The Early Modern Commons

Search Results for "medicine"

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Your search for posts with tags containing medicine found 910 posts

Making Musk Julep: Sugar Coating a Bitter Medicine

By Susan Brandt Popular eighteenth-century pharmacopoeias often included animal-based substances such as musk, which might seem nauseating to the modern palate. In The New Dispensatory Containing the Theory and Practice of Pharmacy (London, 1753),...
From: The Recipes Project on 16 Jul 2019

July 13

What was advertised in a colonial American newspaper 250 years ago today? Pennsylvania Gazette (July 13, 1769). “At Mr. JOSEPH SOLOMAN’S … in Lancaster, by the appointment of Mr. HAMILTON, Surgeon Dentist.” At the same time that...
From: The Adverts 250 Project on 13 Jul 2019

July 1

What was advertised in a colonial American newspaper 250 years ago today? Georgia Gazette (July 12, 1769). “Boxes of medicines prepared for the use of plantations and shipping.” Lewis Johnson peddled an “Assortment of MEDICINES”...
From: The Adverts 250 Project on 12 Jul 2019

Tales from the Archives: Human Milk as Medicine in Imperial China: Practice or Fantasy?

The Recipes Project has over 500 posts in our archives and over 120 pages for readers to sift through. That’s a lot of material! With so much excellent material on the site, it’s easy for earlier pieces to be forgotten. This Tales from the...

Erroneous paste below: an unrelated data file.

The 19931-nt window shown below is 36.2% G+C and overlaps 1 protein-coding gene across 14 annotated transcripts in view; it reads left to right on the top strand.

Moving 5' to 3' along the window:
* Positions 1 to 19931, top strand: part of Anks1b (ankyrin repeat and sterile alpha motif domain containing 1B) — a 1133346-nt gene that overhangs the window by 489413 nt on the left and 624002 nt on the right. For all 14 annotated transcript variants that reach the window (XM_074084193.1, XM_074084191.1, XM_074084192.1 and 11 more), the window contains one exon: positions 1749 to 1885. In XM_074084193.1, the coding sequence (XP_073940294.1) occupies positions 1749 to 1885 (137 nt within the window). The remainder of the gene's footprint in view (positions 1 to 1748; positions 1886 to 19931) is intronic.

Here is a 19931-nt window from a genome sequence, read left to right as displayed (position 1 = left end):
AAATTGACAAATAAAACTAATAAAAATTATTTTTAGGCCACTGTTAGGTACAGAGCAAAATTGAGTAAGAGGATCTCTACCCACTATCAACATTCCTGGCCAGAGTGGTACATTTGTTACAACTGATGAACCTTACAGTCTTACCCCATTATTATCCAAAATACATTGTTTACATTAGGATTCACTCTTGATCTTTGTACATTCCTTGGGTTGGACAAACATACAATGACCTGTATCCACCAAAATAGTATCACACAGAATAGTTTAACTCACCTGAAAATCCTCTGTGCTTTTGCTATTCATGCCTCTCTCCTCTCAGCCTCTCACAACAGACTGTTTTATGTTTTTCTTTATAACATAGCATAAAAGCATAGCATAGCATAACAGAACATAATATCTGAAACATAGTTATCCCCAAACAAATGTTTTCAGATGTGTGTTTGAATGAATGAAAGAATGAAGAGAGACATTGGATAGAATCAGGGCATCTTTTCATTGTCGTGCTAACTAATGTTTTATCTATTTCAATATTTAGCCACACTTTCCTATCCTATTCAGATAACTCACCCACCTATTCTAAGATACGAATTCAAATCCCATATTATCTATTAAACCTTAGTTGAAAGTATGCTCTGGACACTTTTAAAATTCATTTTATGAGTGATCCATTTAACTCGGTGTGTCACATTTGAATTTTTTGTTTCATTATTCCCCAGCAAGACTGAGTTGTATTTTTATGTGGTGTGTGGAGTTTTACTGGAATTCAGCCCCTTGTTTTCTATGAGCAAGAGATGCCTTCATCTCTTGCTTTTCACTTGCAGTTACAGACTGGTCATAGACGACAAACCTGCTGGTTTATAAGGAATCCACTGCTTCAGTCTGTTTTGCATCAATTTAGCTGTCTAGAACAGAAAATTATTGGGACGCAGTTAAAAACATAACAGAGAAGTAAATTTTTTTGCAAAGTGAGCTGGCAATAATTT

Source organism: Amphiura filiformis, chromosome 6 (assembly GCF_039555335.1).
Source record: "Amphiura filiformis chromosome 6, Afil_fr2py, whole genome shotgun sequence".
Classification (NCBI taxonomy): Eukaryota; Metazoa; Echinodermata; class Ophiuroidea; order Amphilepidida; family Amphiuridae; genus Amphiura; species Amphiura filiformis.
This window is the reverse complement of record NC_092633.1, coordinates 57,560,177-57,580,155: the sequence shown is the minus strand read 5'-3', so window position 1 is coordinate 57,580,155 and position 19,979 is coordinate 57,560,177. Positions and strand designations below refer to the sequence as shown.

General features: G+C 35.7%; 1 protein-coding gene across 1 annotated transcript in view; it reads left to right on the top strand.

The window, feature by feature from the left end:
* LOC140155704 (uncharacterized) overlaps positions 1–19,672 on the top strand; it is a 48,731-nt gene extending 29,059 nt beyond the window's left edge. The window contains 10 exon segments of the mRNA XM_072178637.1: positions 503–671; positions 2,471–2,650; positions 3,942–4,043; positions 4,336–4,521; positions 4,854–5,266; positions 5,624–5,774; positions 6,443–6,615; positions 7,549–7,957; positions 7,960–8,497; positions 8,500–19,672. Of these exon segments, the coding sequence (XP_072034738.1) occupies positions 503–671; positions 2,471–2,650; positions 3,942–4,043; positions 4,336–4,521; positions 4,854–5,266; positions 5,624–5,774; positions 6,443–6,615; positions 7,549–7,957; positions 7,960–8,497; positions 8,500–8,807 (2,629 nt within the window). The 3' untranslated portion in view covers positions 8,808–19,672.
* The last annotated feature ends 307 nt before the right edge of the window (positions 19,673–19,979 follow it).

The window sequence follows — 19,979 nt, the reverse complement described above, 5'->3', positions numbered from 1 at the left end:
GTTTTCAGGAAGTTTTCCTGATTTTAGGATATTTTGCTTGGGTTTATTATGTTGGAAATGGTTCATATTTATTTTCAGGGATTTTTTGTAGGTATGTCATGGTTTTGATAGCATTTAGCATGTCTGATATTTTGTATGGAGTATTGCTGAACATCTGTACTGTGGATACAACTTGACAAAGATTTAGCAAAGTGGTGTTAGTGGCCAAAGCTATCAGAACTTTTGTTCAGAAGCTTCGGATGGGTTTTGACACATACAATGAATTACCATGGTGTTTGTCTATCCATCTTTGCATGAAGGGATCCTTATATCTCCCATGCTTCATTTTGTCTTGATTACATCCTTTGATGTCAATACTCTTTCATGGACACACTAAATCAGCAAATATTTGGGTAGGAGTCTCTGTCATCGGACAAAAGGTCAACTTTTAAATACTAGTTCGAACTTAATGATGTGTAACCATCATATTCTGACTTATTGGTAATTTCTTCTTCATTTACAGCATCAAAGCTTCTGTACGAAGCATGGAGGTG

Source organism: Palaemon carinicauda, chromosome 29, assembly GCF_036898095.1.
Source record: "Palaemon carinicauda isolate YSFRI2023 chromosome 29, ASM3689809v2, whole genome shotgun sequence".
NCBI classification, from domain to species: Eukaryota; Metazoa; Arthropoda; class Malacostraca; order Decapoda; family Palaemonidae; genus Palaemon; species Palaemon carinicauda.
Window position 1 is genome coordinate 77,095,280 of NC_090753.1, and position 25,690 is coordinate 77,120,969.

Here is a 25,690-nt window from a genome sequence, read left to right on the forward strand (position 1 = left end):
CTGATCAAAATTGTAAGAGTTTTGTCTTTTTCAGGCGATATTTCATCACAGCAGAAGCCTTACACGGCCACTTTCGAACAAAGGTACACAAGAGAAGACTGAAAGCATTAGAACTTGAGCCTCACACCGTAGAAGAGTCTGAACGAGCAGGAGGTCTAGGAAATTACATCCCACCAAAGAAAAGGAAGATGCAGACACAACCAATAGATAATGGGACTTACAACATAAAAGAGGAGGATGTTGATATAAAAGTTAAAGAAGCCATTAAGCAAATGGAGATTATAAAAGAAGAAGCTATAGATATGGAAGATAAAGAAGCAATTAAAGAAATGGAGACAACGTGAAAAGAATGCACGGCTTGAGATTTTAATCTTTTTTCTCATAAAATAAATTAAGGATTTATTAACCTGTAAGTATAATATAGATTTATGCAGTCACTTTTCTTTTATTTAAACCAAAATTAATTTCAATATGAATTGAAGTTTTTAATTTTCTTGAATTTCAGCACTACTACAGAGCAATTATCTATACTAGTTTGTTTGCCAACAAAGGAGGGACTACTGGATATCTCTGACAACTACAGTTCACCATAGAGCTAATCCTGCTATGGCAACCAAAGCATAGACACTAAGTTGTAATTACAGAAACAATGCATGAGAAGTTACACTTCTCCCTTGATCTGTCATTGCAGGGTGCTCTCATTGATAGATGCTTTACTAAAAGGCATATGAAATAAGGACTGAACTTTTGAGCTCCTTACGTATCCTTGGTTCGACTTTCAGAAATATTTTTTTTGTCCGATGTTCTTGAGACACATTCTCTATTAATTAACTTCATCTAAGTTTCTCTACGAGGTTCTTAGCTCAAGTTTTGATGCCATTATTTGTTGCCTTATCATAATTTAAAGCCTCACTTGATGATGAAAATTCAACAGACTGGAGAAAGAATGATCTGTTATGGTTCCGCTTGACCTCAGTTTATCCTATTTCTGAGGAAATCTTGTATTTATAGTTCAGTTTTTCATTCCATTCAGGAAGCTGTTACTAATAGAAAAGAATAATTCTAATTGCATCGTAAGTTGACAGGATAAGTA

From: The Recipes Project on 11 Jul 2019

July 1

What was advertised in a colonial American newspaper 250 years ago today? New-York Gazette or Weekly Post-Boy (July 10, 1769). “No CURE No PAY.” As part of his marketing efforts, Mr. Hamilton, “Surgeon Dentist and Operator for the Teeth,...
From: The Adverts 250 Project on 10 Jul 2019

Opium; or, How it Became a “Dirty Drug”

By Stephen Basdeo We live in an era in which, increasingly, governments in many western countries are realising that they are losing the so-called “War on Drugs”. Some countries have completely decriminalised certain substances, while in some...

Thomas Tryon’s Harmless Cocoe-Nut Water

By Andrea Crow Mouthfeel was only the beginning for the early modern vegetarian author Thomas Tryon. Tryon’s prolific literary output of tracts and guidebooks (complete with hundreds of recipes) advocating meat-free living treats texture as one...
From: The Recipes Project on 4 Jul 2019

18th Century Herbal Use.